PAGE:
Dear Mr. Hefner,
I am so glad to have known you in my lifetime. Not that I’ve ever met you in person, but I have come to know you as an icon in the entertainment industry that no one will ever compare to. You were truly unique.
Born on the 9th of April in 1926, you have brought us a list of things that pay homage to the explosion of a sexual revolution no one ever saw coming. You’ve given us Playboy Bunnies, the Playboy silhouette emblem, Debra Harry, the Playboy Magazine, and happy men with tennis elbow.
You’ve been in Eddie Murphy movies as well as other cameos throughout the film industry, and you’ve been featured as a character-paraphrase on Law N Order: SVU.
You have had orgies that most men only dream of, bevies of big busted-beauties all around you everywhere you went, and you have inspired jokes about older men and Viagra, older men using Viagra with Ecstasy, and jokes about older men having sex with younger women.
You’ve brought us the Playboy Mansion and made lounging pajamas and smoking jackets cool. You’ve had pool parties, complete with scantly clad bunnies and a host of celebrities, including Bill Cosby’s frequent “ruffelicious” visits to your humble abode.
Truly, you have inspired many women to feel comfortable in their own skin by making them your Playmates and Playboy Models: even a pregnant Demi Moore. Your first inspiration was a young woman by the name of Norman Jean Morenson, later dubbed Marilyn Monroe.
You’ve shown us Pamela Anderson, Vanna White, Jenny McCarthy, Carmen Electra, Barbie Benton, and Anna Nicole Smith. You’ve shown us more of them than we probably should have seen. Your last Playmate model was Kristy Garett and she was your 749th Playmate to have her own Playboy centerfold spread in February of 2016.
Suffice to say that by the time you passed away on September 27 in 2017, you’ve done everything imaginable. I really don’t think there’s anything left that could be done in the style and pizzazz that you have managed in your 91 years of life on this earth.
It has been both an honor and a privilege to have had you in my lifetime. Children of generations to come will never fully understand how the Playboy Bunny symbol is synonymous with the name Hugh Hefner, but I will because I lived in through it.
Thank you and may you rest peacefully.
“Life is too short to be living someone else’s dream.”
-Hugh Hefner 4/9/1929 to 9/27/2017
Although I have never met him in person, I was in love with John F. Kennedy, Jr. Even though he’d sat for the bar five times and failed, and he spoke with a lisp, I decided we all had flaws and I loved him anyway.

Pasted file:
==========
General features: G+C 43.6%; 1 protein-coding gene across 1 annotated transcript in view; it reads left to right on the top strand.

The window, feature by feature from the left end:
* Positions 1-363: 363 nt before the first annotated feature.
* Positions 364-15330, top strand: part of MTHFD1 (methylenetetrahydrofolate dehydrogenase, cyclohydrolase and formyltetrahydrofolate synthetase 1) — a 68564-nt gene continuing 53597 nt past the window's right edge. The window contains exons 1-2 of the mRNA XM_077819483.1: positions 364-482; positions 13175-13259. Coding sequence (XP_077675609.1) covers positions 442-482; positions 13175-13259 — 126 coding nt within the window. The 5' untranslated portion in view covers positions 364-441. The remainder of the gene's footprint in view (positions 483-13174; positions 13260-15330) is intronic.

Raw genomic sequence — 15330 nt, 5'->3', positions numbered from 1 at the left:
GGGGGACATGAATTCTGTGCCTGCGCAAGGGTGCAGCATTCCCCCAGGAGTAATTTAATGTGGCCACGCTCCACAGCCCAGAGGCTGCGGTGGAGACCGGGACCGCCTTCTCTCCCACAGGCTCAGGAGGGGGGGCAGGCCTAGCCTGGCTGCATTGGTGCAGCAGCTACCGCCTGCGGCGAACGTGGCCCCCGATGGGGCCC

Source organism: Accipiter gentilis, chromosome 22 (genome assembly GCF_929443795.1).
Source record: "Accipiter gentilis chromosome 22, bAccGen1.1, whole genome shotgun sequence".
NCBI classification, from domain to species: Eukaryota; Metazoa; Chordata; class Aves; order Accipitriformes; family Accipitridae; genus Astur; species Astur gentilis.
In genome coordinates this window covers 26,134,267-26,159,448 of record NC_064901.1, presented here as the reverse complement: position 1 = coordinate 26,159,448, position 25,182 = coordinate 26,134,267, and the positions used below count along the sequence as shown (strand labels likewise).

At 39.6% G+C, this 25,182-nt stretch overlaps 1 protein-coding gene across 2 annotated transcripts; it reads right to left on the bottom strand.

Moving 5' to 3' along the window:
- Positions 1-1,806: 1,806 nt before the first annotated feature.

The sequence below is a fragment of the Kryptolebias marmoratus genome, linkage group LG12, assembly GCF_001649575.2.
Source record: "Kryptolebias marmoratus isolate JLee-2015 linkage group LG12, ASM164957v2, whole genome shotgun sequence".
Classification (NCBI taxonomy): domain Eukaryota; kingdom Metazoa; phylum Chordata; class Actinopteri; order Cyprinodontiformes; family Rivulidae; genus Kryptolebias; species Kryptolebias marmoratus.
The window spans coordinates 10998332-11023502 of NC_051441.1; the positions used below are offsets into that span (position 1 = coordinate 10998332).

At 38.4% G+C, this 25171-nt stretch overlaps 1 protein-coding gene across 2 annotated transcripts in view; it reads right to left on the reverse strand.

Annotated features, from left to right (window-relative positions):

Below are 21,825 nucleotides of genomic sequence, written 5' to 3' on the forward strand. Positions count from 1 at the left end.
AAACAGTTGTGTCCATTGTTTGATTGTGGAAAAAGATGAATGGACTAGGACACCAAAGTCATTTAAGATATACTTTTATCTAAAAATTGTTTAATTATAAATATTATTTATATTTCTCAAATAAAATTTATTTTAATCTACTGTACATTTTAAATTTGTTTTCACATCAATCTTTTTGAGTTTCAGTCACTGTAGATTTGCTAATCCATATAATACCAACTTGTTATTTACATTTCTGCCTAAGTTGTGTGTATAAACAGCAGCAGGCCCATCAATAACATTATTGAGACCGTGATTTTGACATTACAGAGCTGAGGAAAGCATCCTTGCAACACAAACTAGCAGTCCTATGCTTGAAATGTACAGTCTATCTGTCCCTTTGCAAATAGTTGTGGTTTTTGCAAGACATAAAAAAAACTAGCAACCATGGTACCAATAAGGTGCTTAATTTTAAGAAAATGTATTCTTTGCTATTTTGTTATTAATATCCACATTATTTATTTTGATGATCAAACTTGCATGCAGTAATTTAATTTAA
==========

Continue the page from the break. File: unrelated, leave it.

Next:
When he dated Darryl Hannah, I overlooked it. He was just sowing his wild oats. When he married his wife, Carolyn, I put it down as a phase he was going through and forgave him for that, too. He was still the sexiest man alive.
The morning of his death, I sat up in bed to find my husband standing at the foot of the bed watching a news coverage. I rubbed my eyes and asked, “What’s going on?”
“John F. Kennedy, Jr died in a plane crash last night,” he explained.
“What? Damn and I was going marry him, too. He just didn’t know it, yet!” Thinking nothing of it I stretched out and went back to sleep.
Later that afternoon when I woke up (I had worked the graveyard shift the night before); I noticed I was receiving the “silent treatment.” At first, I tried to figure out what I had done to warrant the treatment, as I had been asleep all morning. Finally, I just asked.
My husband answered, “Your comment about JFK, Jr. this morning.”
“Oh hell! You’re upset about that?” I asked incredulously. “Well it’s a good thing I didn’t tell you about the honeymoon: you’d never speak to me again!”
He didn’t speak to me for the rest of the day.
On July 20, 1969, as commander of the Apollo II Lunar Module, Neil Armstrong was the first person to set foot on the moon. His first words after stepping on the moon, “That’s one small step for man, one giant leap for mankind,” were televised to earth and heard by millions. But, just before he re-entered the Lander, he made the enigmatic remark, “Good luck, Mr. Gorsky.”
Many people at the NASA thought it was a casual remark concerning some rival Soviet cosmonaut. However, upon checking, there was no Gorsky in either the Russian or the American space programs.
Over the years, many people questioned Armstrong as to what the “Good luck, Mr. Gorsky” statement meant, but Armstrong always just smiled.